Incidence and risk factors of iatrogenic pneumothorax after thoracentesis in emergency department settings

Hyun Young Cho, Byuk Sung Ko, Han Joo Choi, Chan Young Koh, Chang Hwan Sohn, Dong Woo Seo, Yoon-Seon Lee, Jae Ho Lee, Bum Jin Oh, Kyoung Soo Lim, Won Young Kim


Background: There is a lack of data regarding the incidence and associated factors of pneumothorax following thoracentesis conducted in emergency department (ED) settings. The present study aims to determine the incidence of pneumothorax following thoracentesis in ED settings and evaluate the association of specific demographics, clinical, and procedure factors with thoracentesis-related pneumothorax.
Methods: We retrospectively reviewed the medical records of 3,067 thoracentesis cases in the ED of a tertiary care, university-affiliated hospital between January 2009 and December 2014. To evaluate the factors associated with the occurrence of pneumothorax following thoracentesis, matched controls were used with a case to control ratio of 1:5.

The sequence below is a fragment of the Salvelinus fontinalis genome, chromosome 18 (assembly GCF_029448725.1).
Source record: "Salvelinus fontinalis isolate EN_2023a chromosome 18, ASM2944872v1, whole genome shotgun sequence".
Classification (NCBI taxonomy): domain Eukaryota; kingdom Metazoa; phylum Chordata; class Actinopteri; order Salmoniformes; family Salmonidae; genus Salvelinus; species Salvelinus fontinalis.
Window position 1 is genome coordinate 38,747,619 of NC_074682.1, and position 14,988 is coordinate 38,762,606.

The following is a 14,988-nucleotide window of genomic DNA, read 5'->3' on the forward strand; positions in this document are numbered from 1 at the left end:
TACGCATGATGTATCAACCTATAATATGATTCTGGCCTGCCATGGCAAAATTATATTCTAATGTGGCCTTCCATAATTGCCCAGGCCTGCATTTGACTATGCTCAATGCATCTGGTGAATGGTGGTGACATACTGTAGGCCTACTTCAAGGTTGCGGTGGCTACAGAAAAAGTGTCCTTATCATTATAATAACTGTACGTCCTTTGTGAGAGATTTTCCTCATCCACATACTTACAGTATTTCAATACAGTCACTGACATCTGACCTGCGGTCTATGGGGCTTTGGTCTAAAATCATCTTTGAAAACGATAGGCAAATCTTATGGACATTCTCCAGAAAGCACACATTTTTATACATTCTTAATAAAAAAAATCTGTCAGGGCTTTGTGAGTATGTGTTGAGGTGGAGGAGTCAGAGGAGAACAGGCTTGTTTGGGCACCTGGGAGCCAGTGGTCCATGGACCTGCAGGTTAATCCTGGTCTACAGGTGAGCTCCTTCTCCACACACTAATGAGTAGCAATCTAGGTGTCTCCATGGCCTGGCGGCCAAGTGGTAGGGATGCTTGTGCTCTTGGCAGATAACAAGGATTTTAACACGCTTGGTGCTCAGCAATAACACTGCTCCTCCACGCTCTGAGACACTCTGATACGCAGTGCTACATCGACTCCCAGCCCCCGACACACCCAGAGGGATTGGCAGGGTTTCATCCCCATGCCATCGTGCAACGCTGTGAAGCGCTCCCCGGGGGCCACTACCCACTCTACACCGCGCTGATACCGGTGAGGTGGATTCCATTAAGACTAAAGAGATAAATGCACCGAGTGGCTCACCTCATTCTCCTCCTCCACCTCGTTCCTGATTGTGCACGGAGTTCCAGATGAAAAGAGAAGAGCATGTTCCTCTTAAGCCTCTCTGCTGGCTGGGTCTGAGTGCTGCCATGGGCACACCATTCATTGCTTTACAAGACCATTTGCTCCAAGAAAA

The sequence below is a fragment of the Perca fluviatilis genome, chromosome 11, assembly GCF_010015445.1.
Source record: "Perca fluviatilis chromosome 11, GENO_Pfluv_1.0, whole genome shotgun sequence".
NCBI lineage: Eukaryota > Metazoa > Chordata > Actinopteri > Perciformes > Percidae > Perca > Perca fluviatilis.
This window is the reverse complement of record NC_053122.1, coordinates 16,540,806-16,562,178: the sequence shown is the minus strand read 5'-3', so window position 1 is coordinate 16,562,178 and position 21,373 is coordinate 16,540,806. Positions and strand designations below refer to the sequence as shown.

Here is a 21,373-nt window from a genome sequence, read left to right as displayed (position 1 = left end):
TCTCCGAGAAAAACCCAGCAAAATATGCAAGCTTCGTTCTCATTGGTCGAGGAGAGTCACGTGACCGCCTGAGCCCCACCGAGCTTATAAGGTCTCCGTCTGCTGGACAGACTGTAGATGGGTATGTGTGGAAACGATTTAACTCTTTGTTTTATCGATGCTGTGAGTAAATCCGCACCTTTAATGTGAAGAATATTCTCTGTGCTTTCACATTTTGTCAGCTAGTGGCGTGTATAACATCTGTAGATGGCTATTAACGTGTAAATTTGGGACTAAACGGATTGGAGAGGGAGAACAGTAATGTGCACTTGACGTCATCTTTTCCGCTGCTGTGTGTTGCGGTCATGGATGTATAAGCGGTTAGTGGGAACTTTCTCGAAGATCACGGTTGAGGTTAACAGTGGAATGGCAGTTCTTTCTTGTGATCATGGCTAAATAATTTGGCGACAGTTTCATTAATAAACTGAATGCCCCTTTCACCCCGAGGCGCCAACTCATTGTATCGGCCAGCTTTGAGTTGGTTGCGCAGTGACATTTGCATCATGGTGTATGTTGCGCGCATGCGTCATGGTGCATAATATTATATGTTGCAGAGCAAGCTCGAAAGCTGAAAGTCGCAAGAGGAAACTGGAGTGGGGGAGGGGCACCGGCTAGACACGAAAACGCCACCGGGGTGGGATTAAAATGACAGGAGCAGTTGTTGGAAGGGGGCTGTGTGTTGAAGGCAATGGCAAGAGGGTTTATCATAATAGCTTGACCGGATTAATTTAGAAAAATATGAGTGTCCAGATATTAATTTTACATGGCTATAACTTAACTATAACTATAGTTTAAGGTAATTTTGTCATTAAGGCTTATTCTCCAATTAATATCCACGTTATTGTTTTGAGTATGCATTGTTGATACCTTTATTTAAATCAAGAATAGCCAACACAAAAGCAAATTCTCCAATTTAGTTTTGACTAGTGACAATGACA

Results: Of the 3,067 cases that received thoracentesis, 19 cases of pneumothorax were observed (0.62%). Patients with pneumothorax had significantly lower weight and body mass index (BMI) than those without pneumothorax (51.0 vs. 61.2 kg, 20.0 vs. 22.6; P<0.001, respectively). In the multivariate logistic regression analysis, being underweight, defined as a BMI of <18.5 [OR, 5.2 (95% CI, 1.3–21.2); P=0.021] was significantly associated with the occurrence of pneumothorax.
Conclusions: The incidence of pneumothorax following thoracentesis was very low in the present study. However, clinicians should be aware of the risk of pneumothorax in underweight patients during thoracentesis. Further prospective studies are required to clarify the results of the present study.